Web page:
Defining Geek History

Before looking at exactly what 'geek history' is, the term must be defined, to give the term relevance, but also the content that should be looked at. With those elements in mind, an examination of the history behind the Geekdom becomes much easier, but also allows for someone to look at the greater significance for how exactly Geek History is in any way important.

A couple of years ago, Ben Nugent published a book titled American Nerd: The Story Of My People, a short book that was part biography, part history and part examination of culture. While I wasn't particularly impressed with the book as a whole, there were a number of very good ideas there, particularly in how he defined a geek or a nerd-type person. It boiled down to a fairly simple concept: a geek/nerd (minus the social connotations) is someone who is extremely passionate about any given subject, learning all that they can about it. They tend to be readers, and because of this attention, there's a tendency to miss out on some social elements that most people take for granted. The subject itself doesn't necessarily matter, and I've generally assumed that geeks/nerds tend to gravitate towards the science fiction / fantasy realms because the content is more appealing.

By this definition, education, literacy and an attention to detail are paramount, defining elements in how geeks and nerds are defined. In a country where education seems to be a point against an individual, it's even more important to understand the role that such things play with the public, and to recognize the importance of individuals in the past, and how their actions and knowledge has helped to define the present that we now know today.

In a large way, looking at geekdom in history is akin to looking at major historical figures who have the largest impact because of their contributions to events through conception, rather than just actions. These are people who help to develop ideas in a number of different stages, either formulating designs, concepts of plans, or helping to see some major thing through. With the Geek definition in mind, people such as this also tend to be very hands on with a lot of their work, being directly involved with their projects, or singlehandedly putting something together that changes how people think about the world afterwards. In some cases, this is a simple person to pick out: an author of a notable book, or a director of a film. Other instances, where science and industry are involved, this would be slightly more difficult, given the collaborative nature of some of these projects.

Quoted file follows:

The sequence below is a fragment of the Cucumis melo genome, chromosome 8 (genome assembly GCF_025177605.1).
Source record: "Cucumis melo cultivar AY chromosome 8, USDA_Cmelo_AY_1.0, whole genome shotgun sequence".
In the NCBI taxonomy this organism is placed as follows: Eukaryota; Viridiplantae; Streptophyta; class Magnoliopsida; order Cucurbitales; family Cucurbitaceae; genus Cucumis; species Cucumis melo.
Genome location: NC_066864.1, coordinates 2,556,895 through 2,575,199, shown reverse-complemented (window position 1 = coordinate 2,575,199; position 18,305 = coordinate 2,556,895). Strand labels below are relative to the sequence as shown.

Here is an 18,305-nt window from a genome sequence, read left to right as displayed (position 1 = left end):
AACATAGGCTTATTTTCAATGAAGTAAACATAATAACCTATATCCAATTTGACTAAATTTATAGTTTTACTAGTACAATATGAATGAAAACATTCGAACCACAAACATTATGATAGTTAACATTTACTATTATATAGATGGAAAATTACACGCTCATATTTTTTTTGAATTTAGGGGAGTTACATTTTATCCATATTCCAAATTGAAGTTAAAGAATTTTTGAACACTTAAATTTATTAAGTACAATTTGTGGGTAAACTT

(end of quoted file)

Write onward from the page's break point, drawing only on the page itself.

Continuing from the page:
Looking at Geek History, then, is looking at the people who change the future because of their ideas, rather than predominantly implementing these changes themselves. These creators were instrumental in putting items in place that likewise changed how people interact with the world, and in addition to examining the people behind the advances, it's also important to look at how their works, whether they're inventions, novels, films or even events, helped to transform the world into a much different place.

Geek History largely comes down to the history of knowledge and ideas. Given the general rise in popularity in geek things, I tend to think of this style of history as one that looks to the past hundred to hundred and fifty years, simply because of the general proximity of the modern day, and more highly relevant to the modern sort of geek movement. However, there's elements of this line of thinking that extend far more into the past, mixing science and social histories that can likely go back to the beginning of the examination of thought itself.

The study and appreciation of the modern geek movement should look at the roots and elements that make up the modern geek, from the tools that are used to the entertainment that we soak up to the way that we think and approach the world. It's far more than the stereotypes, it's in everything that makes up those stereotypes.